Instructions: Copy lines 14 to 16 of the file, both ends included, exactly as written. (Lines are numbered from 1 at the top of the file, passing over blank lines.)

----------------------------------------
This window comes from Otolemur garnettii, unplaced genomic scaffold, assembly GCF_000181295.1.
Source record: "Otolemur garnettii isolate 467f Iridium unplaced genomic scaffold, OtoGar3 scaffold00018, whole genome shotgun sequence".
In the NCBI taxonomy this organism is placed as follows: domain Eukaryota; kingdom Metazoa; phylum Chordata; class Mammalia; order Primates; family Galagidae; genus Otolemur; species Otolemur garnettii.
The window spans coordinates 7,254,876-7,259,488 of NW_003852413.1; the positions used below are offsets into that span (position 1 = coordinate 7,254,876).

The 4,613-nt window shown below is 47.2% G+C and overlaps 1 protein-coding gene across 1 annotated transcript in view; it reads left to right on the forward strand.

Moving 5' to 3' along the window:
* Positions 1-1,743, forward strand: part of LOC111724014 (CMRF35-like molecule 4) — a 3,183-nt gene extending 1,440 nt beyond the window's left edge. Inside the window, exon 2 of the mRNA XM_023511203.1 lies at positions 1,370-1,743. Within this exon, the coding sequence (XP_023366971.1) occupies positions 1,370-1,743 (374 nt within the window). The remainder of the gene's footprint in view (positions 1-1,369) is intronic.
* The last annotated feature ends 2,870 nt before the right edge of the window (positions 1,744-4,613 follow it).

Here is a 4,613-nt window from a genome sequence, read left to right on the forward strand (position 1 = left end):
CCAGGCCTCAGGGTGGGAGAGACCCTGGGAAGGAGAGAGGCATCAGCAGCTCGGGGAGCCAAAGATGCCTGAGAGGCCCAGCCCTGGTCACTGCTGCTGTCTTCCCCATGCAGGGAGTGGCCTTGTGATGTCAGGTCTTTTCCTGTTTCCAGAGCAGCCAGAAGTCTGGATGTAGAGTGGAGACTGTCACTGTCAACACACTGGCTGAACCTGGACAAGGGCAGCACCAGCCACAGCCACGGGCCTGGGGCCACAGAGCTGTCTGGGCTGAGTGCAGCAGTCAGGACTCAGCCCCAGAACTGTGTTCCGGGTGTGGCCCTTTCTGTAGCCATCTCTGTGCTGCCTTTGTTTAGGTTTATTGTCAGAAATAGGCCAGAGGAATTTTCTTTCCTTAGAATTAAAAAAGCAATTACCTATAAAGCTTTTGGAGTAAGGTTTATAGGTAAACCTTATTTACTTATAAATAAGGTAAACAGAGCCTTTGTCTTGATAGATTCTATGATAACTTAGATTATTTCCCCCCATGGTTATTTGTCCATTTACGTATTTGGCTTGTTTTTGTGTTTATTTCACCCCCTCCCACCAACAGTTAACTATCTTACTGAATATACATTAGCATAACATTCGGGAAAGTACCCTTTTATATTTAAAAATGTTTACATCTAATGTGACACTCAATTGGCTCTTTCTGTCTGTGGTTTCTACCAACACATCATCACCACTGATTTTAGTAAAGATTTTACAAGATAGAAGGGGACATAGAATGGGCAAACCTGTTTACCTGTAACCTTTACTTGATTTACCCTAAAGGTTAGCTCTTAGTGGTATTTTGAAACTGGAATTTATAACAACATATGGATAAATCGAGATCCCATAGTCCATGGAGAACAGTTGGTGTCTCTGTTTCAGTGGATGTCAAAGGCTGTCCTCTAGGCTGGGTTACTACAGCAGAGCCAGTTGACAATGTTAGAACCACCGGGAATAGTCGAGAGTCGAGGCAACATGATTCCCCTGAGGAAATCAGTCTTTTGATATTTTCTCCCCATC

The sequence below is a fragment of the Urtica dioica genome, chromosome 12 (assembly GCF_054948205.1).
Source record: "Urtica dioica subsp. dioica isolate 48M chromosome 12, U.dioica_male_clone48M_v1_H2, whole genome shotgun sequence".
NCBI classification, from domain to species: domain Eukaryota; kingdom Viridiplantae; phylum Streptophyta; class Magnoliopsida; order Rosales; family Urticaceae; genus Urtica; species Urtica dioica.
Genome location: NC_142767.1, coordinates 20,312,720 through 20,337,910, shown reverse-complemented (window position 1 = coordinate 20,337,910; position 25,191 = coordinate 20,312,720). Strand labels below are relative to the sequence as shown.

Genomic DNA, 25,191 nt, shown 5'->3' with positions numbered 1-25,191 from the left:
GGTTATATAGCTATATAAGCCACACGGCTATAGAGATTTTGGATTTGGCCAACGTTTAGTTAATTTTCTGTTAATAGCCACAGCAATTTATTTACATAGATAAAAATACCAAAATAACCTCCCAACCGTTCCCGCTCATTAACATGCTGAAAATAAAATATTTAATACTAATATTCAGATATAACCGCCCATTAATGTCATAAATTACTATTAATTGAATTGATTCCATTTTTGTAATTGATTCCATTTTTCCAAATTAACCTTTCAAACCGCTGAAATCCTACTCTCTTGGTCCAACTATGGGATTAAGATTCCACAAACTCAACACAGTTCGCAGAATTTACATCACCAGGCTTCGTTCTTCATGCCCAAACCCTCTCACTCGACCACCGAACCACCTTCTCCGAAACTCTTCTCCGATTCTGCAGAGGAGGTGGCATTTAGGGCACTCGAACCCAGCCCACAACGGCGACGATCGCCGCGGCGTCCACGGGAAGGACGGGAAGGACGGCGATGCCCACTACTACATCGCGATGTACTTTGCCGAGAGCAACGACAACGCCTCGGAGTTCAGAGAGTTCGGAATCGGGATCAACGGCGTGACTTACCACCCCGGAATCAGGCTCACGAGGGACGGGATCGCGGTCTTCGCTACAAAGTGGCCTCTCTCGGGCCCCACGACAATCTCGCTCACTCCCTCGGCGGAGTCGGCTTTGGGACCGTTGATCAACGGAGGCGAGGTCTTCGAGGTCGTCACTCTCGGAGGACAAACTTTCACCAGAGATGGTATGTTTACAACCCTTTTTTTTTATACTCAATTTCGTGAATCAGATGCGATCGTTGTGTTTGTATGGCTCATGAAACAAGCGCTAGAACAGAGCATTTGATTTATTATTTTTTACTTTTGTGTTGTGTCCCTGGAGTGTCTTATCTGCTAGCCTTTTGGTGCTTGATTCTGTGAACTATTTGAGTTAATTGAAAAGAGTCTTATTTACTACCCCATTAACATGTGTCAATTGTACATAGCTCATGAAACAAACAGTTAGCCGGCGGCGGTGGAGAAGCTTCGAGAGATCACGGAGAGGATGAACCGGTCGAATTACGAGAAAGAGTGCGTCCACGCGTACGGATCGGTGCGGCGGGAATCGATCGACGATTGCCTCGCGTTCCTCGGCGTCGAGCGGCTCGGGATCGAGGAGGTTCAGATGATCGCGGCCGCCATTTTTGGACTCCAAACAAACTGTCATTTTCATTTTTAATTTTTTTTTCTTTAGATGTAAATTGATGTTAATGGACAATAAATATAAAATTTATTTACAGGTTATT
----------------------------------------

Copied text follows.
Genome location: NC_142767.1, coordinates 20,312,720 through 20,337,910, shown reverse-complemented (window position 1 = coordinate 20,337,910; position 25,191 = coordinate 20,312,720). Strand labels below are relative to the sequence as shown.

Genomic DNA, 25,191 nt, shown 5'->3' with positions numbered 1-25,191 from the left:
GGTTATATAGCTATATAAGCCACACGGCTATAGAGATTTTGGATTTGGCCAACGTTTAGTTAATTTTCTGTTAATAGCCACAGCAATTTATTTACATAGATAAAAATACCAAAATAACCTCCCAACCGTTCCCGCTCATTAACATGCTGAAAATAAAATATTTAATACTAATATTCAGATATAACCGCCCATTAATGTCATAAATTACTATTAATTGAATTGATTCCATTTTTGTAATTGATTCCATTTTTCCAAATTAACCTTTCAAACCGCTGAAATCCTACTCTCTTGGTCCAACTATGGGATTAAGATTCCACAAACTCAACACAGTTCGCAGAATTTACATCACCAGGCTTCGTTCTTCATGCCCAAACCCTCTCACTCGACCACCGAACCACCTTCTCCGAAACTCTTCTCCGATTCTGCAGAGGAGGTGGCATTTAGGGCACTCGAACCCAGCCCACAACGGCGACGATCGCCGCGGCGTCCACGGGAAGGACGGGAAGGACGGCGATGCCCACTACTACATCGCGATGTACTTTGCCGAGAGCAACGACAACGCCTCGGAGTTCAGAGAGTTCGGAATCGGGATCAACGGCGTGACTTACCACCCCGGAATCAGGCTCACGAGGGACGGGATCGCGGTCTTCGCTACAAAGTGGCCTCTCTCGGGCCCCACGACAATCTCGCTCACTCCCTCGGCGGAGTCGGCTTTGGGACCGTTGATCAACGGAGGCGAGGTCTTCGAGGTCGTCACTCTCGGAGGACAAACTTTCACCAGAGATGGTATGTTTACAACCCTTTTTTTTTATACTCAATTTCGTGAATCAGATGCGATCGTTGTGTTTGTATGGCTCATGAAACAAGCGCTAGAACAGAGCATTTGATTTATTATTTTTTACTTTTGTGTTGTGTCCCTGGAGTGTCTTATCTGCTAGCCTTTTGGTGCTTGATTCTGTGAACTATTTGAGTTAATTGAAAAGAGTCTTATTTACTACCCCATTAACATGTGTCAATTGTACATAGCTCATGAAACAAACAGTTAGCCGGCGGCGGTGGAGAAGCTTCGAGAGATCACGGAGAGGATGAACCGGTCGAATTACGAGAAAGAGTGCGTCCACGCGTACGGATCGGTGCGGCGGGAATCGATCGACGATTGCCTCGCGTTCCTCGGCGTCGAGCGGCTCGGGATCGAGGAGGTTCAGATGATCGCGGCCGCCATTTTTGGACTCCAAACAAACTGTCATTTTCATTTTTAATTTTTTTTTCTTTAGATGTAAATTGATGTTAATGGACAATAAATATAAAATTTATTTACAGGTTATT